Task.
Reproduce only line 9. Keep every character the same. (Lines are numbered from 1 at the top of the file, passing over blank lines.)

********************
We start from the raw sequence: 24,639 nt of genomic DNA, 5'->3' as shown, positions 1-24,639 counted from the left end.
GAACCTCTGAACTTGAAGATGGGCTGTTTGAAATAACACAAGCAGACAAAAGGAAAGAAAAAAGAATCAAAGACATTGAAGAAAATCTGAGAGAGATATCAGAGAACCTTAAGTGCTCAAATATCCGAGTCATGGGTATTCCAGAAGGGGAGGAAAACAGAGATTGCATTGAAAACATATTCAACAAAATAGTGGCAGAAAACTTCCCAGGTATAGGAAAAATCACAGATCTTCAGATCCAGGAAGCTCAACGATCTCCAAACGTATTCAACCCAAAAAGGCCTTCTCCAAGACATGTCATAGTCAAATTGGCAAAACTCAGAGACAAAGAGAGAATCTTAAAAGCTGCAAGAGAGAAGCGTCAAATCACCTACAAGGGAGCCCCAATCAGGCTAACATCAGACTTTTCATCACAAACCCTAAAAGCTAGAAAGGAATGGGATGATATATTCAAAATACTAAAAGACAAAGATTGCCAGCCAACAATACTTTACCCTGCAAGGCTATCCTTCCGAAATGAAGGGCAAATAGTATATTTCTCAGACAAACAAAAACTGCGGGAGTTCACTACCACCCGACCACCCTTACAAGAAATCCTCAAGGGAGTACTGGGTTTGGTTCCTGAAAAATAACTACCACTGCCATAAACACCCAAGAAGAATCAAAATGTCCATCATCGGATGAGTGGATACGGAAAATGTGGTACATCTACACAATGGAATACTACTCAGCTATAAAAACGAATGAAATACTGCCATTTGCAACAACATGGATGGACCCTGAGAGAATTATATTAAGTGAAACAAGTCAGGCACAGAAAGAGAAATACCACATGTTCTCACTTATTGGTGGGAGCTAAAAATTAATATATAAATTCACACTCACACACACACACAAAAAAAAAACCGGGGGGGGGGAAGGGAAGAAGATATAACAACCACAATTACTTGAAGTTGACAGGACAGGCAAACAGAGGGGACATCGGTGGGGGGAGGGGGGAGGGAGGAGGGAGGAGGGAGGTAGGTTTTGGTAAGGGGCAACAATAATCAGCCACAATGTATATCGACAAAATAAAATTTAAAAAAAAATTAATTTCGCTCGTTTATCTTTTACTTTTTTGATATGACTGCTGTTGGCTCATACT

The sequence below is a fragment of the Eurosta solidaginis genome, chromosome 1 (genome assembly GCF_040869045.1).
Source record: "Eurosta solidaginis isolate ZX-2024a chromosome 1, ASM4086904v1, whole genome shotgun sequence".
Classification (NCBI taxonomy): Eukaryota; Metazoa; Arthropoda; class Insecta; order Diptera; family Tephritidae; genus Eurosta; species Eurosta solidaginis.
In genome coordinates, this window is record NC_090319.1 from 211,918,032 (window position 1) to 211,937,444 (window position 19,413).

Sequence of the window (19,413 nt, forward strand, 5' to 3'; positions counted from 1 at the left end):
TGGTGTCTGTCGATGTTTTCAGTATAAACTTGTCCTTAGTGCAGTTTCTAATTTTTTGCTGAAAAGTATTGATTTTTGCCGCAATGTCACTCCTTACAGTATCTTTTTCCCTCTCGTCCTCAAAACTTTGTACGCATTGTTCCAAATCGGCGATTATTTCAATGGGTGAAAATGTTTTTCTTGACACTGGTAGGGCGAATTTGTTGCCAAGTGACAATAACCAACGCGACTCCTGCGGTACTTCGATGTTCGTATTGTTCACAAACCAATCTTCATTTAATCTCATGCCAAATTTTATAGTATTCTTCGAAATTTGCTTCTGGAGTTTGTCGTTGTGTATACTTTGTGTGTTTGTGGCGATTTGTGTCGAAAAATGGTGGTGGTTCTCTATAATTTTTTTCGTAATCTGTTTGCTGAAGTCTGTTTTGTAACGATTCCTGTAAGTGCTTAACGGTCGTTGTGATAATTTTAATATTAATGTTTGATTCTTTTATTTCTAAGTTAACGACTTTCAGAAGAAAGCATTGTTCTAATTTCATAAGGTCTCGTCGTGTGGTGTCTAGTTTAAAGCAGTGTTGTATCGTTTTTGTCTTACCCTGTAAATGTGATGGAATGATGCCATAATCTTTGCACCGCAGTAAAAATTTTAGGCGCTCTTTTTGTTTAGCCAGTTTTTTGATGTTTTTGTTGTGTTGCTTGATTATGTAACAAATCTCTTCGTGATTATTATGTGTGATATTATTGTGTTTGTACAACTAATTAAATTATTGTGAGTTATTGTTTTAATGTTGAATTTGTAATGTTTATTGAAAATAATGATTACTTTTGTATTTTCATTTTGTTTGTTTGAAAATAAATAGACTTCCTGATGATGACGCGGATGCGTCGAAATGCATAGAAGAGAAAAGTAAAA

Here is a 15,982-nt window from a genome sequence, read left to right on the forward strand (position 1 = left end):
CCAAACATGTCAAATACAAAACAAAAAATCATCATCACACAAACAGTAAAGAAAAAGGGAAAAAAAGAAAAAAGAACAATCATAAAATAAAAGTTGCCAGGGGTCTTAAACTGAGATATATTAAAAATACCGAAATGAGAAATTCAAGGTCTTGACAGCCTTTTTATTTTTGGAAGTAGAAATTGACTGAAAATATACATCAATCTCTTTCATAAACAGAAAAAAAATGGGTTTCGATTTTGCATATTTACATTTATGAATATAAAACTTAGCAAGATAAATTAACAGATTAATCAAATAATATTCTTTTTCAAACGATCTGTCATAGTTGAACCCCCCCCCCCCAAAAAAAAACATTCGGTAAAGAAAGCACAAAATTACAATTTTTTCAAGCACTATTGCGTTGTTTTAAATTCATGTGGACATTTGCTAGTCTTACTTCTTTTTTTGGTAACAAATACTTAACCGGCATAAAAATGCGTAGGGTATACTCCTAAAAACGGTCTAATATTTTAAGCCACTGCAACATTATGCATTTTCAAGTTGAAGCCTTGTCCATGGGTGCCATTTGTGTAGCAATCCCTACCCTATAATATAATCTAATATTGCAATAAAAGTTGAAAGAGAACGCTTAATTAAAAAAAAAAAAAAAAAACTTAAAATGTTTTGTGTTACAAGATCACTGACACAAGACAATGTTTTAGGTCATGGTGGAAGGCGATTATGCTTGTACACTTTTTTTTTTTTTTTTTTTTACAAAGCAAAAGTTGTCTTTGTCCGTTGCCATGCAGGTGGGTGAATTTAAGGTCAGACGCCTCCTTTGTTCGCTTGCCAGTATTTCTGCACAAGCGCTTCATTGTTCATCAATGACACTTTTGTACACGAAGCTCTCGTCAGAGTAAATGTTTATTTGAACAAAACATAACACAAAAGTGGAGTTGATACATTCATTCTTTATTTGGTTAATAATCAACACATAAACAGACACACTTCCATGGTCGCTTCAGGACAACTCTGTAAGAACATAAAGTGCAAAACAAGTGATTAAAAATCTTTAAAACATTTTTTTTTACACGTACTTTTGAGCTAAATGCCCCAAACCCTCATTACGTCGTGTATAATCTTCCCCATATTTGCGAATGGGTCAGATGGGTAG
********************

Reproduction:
Here is a 15,982-nt window from a genome sequence, read left to right on the forward strand (position 1 = left end):